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Sunday, 10 August 2014

The answer to everything

Yes, Sister, it is I. Helen has told all about the stunt higher up. I can feel that, although, I wasn't at hand myself. Somehow, I begin to feel older and more serious. That word stunt, for instance, does not fit at all. It was the most momentous instant, or eternity—I can't say which even now—of my up to now recalled existence. Hell, as you imagine it, is a mild and milky term to express a reality like the one I still marvel I survived. Helen's faith in me was firm, or I could never have come through with my senses left. No use dreading it, Mamma. That won't help a bit, and it simply weakens the resisting power besides. Just put your house in order as swiftly as possible, and cut out everything you can see there as unworthy. Then when your moment comes it will be not only easier, but less prostrating. I never clogged myself with possessions, God knows; but even with that handicap off I nearly went under for keeps.

Mamma wants to know whether smoking did not cut the largest figure in my destiny there. No, it did nothing of the sort. It was lack of faith and courage, and a self pity that did the tissue-breaking which caused death. Once and for all get the idea out of your head that any appetite or indulgence cuts a big figure in any destructive way here. It merely affects the body there, and only that because it is in connection with mental and spiritual destructive forces. I cannot put this too emphatically, not only for Mamma, but for all of you. One fit of temper, for instance, can break down more healthy cells in the body than a year's smoking or eating or drinking; because, and note this carefully, the forces of mental and spiritual elements are as a thousand to one of physical ones. Depression, cowardice, in all their forms, are more potent than T. B. germs at their most riotous moments. This fact hides the secret of all so-called New Thought and Christian Science cures. They try to teach the full subservience of physical matter to spirit or soul quality. These qualities are about as close together, say, as a rock and a man; a lumbering ox or elephant cart beside the latest automobile. Don't class at all, in fact. When doctors will quit studying germs, and begin to study characteristics and temperaments, they will come a heap nearer the goal they seek. Gloom, pessimism, fear, discouragement, hopelessness; these are what kill people, not the so-called disease. Bad temper, harsh judgments, lack of patience, and small powers of loving are what destroy bodies.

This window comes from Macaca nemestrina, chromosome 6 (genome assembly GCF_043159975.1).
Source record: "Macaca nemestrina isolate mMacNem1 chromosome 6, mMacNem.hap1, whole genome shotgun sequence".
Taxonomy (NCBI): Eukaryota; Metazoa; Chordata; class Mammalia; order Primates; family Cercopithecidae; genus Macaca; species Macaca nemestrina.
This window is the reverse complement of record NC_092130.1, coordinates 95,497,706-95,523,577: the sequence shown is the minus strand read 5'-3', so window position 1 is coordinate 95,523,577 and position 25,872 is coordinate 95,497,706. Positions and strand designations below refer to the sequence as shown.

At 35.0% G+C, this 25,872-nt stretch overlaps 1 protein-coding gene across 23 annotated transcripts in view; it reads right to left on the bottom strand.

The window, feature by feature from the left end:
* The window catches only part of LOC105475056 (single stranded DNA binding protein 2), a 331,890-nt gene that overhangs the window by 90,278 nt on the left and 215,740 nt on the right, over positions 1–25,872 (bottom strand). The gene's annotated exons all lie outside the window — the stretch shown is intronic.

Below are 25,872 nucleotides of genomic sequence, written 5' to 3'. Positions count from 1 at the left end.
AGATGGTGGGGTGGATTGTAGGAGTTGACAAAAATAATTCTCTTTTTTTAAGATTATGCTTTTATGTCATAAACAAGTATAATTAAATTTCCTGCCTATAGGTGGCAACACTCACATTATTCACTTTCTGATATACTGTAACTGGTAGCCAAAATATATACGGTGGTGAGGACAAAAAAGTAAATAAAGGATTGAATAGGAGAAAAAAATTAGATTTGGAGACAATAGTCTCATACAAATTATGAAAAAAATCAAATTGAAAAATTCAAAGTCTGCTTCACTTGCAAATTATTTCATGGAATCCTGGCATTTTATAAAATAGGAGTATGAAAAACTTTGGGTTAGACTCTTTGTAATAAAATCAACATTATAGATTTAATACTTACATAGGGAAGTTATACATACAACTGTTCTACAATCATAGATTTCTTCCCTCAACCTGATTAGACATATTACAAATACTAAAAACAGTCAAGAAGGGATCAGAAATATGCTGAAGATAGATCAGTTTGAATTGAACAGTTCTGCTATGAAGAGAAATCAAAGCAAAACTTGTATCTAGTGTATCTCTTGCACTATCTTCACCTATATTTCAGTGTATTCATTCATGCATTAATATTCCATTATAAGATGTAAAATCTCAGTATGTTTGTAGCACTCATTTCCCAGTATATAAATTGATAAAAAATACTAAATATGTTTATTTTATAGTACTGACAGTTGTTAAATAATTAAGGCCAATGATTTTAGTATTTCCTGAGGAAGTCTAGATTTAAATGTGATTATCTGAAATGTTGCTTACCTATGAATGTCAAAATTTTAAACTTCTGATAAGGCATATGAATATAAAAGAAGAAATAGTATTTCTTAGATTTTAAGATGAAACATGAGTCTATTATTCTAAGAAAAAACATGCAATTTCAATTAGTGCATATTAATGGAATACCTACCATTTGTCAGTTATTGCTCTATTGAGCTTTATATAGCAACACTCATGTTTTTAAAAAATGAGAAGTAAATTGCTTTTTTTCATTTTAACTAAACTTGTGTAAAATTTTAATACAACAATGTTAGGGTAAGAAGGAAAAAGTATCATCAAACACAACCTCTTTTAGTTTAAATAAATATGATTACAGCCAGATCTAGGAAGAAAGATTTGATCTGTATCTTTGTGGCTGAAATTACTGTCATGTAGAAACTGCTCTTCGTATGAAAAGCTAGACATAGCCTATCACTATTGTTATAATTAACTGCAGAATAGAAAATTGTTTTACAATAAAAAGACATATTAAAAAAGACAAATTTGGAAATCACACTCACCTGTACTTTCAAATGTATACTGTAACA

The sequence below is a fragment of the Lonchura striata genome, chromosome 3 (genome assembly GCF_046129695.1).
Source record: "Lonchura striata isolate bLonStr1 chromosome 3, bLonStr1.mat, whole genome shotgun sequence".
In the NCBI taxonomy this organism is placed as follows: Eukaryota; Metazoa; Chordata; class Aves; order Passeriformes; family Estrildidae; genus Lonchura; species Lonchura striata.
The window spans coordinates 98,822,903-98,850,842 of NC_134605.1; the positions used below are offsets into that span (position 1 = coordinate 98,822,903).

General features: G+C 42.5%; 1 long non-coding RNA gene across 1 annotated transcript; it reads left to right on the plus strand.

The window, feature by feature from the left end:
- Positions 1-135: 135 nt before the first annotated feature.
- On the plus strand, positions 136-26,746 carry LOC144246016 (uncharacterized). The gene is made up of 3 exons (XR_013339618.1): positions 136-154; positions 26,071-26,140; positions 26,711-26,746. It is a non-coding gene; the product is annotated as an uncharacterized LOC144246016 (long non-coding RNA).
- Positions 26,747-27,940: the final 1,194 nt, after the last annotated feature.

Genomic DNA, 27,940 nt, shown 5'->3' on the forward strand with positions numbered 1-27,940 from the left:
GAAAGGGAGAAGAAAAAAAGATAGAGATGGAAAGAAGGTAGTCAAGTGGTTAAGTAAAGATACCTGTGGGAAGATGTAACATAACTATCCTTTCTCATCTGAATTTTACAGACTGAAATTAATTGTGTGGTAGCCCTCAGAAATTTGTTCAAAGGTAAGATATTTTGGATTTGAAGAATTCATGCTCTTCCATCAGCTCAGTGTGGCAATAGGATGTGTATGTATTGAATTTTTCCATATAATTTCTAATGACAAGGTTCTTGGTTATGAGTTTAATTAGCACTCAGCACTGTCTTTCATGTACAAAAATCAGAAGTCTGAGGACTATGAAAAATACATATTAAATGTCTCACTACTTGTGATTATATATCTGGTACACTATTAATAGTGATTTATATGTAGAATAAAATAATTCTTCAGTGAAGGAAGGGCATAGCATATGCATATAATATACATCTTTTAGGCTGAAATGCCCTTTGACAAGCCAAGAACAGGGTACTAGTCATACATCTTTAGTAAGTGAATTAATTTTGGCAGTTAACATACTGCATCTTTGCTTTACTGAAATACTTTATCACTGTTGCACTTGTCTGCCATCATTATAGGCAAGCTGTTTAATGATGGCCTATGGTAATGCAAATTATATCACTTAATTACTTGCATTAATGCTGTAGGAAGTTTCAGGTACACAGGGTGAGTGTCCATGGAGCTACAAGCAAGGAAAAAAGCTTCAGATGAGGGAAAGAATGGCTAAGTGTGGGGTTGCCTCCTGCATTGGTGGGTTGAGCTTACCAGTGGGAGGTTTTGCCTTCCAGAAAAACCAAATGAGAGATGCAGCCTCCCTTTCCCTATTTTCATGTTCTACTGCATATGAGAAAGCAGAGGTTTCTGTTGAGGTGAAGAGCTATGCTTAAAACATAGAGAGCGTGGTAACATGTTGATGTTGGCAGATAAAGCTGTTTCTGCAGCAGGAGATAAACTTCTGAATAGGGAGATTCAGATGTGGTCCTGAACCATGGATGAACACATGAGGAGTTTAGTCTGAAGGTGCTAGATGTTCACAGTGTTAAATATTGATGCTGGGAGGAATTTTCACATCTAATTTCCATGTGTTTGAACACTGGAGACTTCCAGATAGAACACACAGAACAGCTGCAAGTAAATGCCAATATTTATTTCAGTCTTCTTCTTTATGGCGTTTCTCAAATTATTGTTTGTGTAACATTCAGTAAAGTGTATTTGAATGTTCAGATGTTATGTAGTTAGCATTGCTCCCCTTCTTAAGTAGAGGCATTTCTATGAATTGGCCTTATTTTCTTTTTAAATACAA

Look well to the spirit of intolerance, all of you. Live and let live; fight and let fight. Every fellow has a full sized job of his own on hand if he only knew it. One ought not to waste one ounce of power in criticism; he needs all he has, and then some, to meet and grapple with his own problems. This doesn't mean just Mamma and her smoke mania; it means each and all. There is no one who doesn't waste more or less time passing judgment on somebody else's faults or weaknesses. If we all could realise that every word or thought in such a case acts as a weight hung about our own necks, a weight we must free ourselves from before we can join any decent society here, we would keep a watch on ourselves that would soon bring joy all along the line, as well as health and power.

I suppose I take a chance in telling all this, but I want, if possible, to help you from the awful hole I was in, and it can do no harm. Look closely to your own habits, your thoughts, and see what can be profitably eliminated. One must come over here light. Light means in all senses. I begin to see truth in the Bible I never noticed before. Those old fellows got wise to the game. Lay not up treasures on earth, etc. I'm short on quotation, but you recall the idea. The treasures were to be laid up over here where they had some true value. Earth values are so false. They almost overlook entirely what lasts, what moulds the universe, which is human character. That's the answer to everything—character. It has nothing to do with property, or possessions so-called. B's true value, that is, what his money means to him, is just being an honest man; that's what he brings here, and it is all he brings of what he calls his wealth, and he could have had the same place here without one cent in his purse, or a bond in the bank. An honest man: that's nobility enough. That's the hallmark. These may gather from diverse quarters; any who have worked and been honest, whether for salary, income, or wages, it makes no difference whatever. Even one's garments here are made from one's quality of character. I am only glad mine are not quite black. I can assure you they are not white, though happily lighter than when I came. Sometimes I am wild to tell all I have found out; then I wonder if it would do any real good. Perhaps; I can't say.

Harry